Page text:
Book Review- The Contemplative Pastor

The pastor’s question is, “Who are these particular people, and how can I be with them in such a way that they can become what God is making them?”- Eugene Peterson

I’m currently in a “wait and see” season of life.  I’ve described it to a friend as feeling like a shepherd with no flock.  Our time at our previous church came to an end in September 2013 and now we are waiting to see where God leads us next.

While I’ve been waiting, I have done a lot of praying and soul searching.  I have immersed my soul in God’s Word and listened to dozens of wonderful sermons from pastors Mark Driscoll (Seattle) and Tim Keller (New York City).

514PsIOYCmLI have also been reading a lot.  One of the books I just finished is titled The Contemplative Pastor: Returning to the Art of Spiritual Direction by Eugene Peterson.  Peterson, best known for his translation of the Bible called the Message, has also written numerous books on pastoring/shepherding.

The Contemplative Pastor is a really great book that I would recommend for anyone in ministry- but especially for a pastor who has already put in his first decade of service and is looking for wisdom from a pastor who had shepherded his people for decades.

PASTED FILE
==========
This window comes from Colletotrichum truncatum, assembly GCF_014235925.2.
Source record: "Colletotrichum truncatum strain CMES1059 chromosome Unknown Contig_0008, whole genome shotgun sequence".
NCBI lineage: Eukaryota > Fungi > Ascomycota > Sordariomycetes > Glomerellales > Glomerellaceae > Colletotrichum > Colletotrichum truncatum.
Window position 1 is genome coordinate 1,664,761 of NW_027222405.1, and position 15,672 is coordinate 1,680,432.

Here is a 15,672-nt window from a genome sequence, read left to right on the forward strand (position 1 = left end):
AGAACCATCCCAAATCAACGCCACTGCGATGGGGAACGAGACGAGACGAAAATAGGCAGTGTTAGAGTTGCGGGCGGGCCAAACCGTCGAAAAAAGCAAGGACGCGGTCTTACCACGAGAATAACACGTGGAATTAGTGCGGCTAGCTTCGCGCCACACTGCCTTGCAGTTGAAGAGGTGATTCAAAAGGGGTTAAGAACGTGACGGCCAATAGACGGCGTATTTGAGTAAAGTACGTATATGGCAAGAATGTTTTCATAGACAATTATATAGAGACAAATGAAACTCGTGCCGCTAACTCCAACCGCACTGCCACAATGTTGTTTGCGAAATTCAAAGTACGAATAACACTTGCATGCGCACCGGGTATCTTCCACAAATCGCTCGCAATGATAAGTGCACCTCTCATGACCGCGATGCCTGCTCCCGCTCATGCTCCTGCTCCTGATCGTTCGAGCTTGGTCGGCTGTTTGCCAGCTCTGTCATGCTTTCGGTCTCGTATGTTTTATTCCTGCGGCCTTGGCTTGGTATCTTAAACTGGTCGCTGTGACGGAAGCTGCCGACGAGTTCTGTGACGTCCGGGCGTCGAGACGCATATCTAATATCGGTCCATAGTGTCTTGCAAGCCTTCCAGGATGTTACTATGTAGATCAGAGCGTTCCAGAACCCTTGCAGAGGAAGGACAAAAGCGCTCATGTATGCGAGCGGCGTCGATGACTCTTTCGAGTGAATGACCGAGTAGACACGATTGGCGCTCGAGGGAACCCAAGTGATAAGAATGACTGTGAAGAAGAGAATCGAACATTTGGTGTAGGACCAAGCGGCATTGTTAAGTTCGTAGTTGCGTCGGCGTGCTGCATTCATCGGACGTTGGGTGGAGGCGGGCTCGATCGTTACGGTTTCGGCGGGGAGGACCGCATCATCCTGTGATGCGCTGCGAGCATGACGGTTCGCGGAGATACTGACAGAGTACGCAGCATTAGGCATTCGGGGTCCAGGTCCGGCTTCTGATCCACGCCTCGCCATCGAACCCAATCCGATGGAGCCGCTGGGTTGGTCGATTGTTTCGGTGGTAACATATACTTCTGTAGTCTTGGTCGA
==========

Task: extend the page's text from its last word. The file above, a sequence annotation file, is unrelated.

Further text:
Peterson encourages pastors to embrace “the unhurried life”- to leave room for God to move and to do life with messy people.  He says it this way:

How can I lead people into the quiet place beside the still waters if I am in perpetual motion? How can I persuade a person to live by faith and not by works if I have to juggle my schedule constantly to make everything fit into place?…I know I can’t be busy and pray at the same time. I can be active and pray; I can work and pray; but I cannot be busy and pray. I cannot be inwardly rushed, distracted, or dispersed.

That is such a good word.  Too often, we rush around trying to accomplish great things for God instead of just “be” and live in communion with God’s spirit.

Peterson also encourages pastors to really love their people and to take time for them.

Pastoral listening requires unhurried leisure, even if it’s only for five minutes.  Leisure is a quality of spirit, not a quantity of time.  Only in that ambiance of leisure do persons know they are listened to with absolute seriousness, treated with dignity and importance.  Speaking to people does not have the same personal intensity as listening to them. The question I put to myself is not “How many people have you spoken to about Christ this week?” but “How many people have you listened to in Christ this week?”

Wow.  Convicting.

If you are in ministry or if you feel like God has given you the spiritual gift of shepherding, I would strongly encourage you to pick up this book.  It will stretch and challenge you and help you on your journey to becoming more like our Great Shepherd- Jesus.

 

EL

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